More than 4 million low-wage workers started out the new year with a pay hike.

Minimum wages in 19 states went up on January 1, adding more than $4.2 billion in additional wages, according to an analysis by the liberal-leaning Economic Policy Institute. In seven of these states, the increases were modest — just 5 to 10 cents — the result of inflation indexing as measured by the federal Consumer Price Index.

But in the 12 states where wage increases came about through voter approved ballot measures or legislation, minimum wage workers received a significant jump overnight in hourly earnings: anywhere from 40 cents in Michigan and 50 cents in California, to a whopping $1.95 in Arizona. In most of these states, wages will also continue to increase annually.

States with minimum wage increases

(includes Oregon and Maryland, where wages will increase in July)

Map data sources: Economic Policy Institute; National Conference of State Legislatures

Twenty-nine states and the District of Columbia have minimum wages higher than the federal minimum, which has stayed at $7.25 since 2009. Additionally, 35 localities — including Oakland, Berkeley, San Francisco and several other cities in the Bay Area — have minimum wages well above their state’s rate.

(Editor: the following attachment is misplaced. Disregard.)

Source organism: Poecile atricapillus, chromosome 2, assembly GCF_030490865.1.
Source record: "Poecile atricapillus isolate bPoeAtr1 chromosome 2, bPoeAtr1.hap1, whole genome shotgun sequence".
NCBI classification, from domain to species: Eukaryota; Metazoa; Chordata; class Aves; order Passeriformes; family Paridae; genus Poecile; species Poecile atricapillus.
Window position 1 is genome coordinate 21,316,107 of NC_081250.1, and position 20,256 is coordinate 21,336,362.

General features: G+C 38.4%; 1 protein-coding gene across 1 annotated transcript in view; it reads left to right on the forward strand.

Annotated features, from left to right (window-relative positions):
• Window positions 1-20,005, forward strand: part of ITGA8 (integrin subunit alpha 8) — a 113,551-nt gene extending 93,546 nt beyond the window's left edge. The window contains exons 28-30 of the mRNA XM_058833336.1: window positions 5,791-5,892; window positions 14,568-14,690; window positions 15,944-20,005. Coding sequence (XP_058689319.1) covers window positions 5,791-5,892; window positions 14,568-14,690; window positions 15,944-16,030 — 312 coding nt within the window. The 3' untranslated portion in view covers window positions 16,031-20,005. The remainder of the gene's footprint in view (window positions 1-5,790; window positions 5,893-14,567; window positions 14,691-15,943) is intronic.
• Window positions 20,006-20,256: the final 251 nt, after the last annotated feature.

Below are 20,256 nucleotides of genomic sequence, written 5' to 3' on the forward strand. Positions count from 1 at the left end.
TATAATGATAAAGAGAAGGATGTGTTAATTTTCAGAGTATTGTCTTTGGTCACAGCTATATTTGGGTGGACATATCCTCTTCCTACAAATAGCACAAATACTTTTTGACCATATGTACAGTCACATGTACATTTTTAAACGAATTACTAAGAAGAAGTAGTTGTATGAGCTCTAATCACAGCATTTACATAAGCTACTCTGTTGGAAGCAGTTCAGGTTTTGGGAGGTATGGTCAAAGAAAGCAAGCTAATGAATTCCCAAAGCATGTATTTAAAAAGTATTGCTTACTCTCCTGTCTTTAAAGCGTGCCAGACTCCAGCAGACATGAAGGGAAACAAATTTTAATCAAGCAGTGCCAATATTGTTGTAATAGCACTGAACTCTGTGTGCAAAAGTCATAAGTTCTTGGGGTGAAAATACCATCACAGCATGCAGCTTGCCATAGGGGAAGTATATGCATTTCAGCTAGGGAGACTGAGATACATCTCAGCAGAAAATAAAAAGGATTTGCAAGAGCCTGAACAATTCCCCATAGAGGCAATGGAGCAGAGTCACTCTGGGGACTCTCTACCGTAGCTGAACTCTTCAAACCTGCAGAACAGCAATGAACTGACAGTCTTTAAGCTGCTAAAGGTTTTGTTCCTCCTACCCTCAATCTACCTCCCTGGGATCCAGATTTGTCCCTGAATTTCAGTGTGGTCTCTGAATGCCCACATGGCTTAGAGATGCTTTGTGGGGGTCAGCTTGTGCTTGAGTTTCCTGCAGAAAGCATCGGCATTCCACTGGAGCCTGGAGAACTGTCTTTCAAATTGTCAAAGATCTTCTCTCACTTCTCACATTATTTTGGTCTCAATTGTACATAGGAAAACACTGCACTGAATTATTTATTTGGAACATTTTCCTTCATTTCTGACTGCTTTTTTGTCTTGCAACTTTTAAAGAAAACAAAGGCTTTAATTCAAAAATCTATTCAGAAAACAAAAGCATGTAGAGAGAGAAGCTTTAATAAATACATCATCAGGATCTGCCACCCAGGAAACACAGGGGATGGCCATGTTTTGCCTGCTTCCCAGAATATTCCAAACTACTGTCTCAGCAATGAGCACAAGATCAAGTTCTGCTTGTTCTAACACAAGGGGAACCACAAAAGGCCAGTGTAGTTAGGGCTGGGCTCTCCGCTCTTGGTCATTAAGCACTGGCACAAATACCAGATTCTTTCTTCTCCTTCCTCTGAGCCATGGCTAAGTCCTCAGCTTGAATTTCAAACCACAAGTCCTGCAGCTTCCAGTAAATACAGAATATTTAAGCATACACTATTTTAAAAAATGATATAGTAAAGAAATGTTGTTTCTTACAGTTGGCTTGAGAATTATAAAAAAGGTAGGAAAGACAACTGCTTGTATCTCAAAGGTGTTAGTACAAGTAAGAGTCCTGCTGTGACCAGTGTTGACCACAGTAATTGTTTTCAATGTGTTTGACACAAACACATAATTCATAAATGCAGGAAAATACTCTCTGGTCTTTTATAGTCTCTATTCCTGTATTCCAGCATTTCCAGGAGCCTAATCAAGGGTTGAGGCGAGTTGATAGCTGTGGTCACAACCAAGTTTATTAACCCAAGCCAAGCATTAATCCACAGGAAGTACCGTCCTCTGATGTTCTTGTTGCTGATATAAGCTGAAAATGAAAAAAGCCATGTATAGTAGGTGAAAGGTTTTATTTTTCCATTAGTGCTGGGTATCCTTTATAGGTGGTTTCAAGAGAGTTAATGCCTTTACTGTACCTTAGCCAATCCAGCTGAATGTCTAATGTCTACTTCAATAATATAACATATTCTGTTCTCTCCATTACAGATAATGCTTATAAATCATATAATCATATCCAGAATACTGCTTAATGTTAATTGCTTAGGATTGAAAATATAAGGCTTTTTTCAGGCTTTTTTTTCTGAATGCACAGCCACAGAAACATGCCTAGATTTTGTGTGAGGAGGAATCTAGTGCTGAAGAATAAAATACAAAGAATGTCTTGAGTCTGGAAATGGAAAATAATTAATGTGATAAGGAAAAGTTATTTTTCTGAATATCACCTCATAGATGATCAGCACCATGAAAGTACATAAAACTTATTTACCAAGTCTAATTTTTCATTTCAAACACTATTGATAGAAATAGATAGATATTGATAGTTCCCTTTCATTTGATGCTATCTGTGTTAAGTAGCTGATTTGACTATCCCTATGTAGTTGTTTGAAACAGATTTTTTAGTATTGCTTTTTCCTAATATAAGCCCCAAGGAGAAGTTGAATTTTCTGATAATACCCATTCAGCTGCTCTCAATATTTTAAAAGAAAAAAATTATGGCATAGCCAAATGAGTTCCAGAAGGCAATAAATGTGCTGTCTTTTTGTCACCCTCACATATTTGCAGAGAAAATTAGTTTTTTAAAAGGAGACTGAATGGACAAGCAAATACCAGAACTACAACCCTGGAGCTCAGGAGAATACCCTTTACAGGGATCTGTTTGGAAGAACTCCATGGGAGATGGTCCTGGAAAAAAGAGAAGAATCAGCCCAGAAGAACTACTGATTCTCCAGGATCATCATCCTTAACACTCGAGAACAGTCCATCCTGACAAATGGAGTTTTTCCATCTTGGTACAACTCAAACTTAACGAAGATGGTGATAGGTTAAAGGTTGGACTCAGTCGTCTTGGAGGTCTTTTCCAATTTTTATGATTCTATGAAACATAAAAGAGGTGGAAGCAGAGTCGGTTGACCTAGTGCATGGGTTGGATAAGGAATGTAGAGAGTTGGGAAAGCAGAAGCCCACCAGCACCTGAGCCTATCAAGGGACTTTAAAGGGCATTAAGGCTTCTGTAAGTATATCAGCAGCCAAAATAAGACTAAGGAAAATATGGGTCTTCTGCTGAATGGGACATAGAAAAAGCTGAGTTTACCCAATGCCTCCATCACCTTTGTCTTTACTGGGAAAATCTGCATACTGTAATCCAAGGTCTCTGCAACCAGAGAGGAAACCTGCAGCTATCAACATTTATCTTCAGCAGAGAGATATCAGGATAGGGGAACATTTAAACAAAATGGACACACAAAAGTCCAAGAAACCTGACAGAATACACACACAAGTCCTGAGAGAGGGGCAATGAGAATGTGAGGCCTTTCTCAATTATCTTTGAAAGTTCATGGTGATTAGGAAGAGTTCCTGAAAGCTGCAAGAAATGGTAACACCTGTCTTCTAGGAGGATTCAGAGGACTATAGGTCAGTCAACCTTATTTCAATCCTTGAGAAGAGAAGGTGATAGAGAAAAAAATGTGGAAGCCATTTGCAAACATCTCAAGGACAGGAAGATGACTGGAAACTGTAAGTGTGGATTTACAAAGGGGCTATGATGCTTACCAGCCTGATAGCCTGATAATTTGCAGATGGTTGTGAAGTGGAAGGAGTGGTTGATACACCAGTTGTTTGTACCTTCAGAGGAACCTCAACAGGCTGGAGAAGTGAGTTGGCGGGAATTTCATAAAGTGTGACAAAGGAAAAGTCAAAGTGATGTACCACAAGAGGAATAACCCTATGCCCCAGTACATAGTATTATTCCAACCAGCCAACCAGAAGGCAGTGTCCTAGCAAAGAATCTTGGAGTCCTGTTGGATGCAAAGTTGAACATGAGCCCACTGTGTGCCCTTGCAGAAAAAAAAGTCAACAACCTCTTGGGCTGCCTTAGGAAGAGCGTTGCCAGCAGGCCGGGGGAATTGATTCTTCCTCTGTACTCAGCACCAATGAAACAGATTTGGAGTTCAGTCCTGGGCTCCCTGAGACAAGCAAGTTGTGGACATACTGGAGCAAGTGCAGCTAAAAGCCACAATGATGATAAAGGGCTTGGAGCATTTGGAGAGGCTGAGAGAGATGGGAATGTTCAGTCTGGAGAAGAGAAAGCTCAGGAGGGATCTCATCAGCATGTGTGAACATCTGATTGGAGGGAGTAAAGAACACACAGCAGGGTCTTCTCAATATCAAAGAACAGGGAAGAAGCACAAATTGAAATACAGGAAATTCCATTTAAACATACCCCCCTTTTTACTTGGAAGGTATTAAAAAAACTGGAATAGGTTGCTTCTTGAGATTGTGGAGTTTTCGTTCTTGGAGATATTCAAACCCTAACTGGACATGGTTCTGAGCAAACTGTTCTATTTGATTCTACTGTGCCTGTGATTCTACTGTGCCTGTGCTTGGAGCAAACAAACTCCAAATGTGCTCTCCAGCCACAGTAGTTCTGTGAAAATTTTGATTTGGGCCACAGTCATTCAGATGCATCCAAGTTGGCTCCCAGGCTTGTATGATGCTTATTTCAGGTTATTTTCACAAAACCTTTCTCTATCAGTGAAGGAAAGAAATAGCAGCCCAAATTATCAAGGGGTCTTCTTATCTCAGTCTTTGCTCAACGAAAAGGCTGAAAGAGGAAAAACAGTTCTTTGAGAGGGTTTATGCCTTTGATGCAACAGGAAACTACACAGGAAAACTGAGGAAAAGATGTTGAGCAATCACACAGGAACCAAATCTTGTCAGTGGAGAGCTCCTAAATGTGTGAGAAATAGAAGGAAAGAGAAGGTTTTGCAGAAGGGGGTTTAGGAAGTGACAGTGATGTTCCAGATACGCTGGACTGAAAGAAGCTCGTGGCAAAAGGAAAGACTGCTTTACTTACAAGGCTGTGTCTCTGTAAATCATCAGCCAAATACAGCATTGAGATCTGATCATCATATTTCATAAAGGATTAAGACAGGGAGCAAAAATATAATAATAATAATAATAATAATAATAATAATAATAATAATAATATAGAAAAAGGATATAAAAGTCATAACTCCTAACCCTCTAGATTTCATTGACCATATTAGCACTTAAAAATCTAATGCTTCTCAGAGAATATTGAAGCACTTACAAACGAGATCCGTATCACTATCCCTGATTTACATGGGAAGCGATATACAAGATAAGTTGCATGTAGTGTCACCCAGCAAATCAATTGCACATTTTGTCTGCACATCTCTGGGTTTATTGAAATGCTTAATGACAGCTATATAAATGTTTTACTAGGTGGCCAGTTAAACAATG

During the 2016 presidential campaign, Democratic candidates Bernie Sanders and Hillary Clinton both supported a significant raise in the the federal minimum wage, a proposal that most Republican leaders oppose. With President-elect Donald Trump unlikely to support any increase, the federal minimum is probably not going to change anytime soon, leaving future wage increases up to the states.

 

Minimum wage by state (effective Jan. 1, 2017)

MAP: Raising the Minimum Wage (with Lesson Plan) 7 January,2017Matthew Green

Author

Matthew Green

Matthew Green produces and edits The Lowdown, KQED’s multimedia news education blog, an online resource for educators and the general public. He previously taught journalism at Fremont High School in East Oakland, and has written for numerous local publications, including the Oakland Tribune and San Francisco Chronicle. Email: mgreen@kqed.org; Twitter: @KQEDlowdown

Sponsored by

Become a KQED sponsor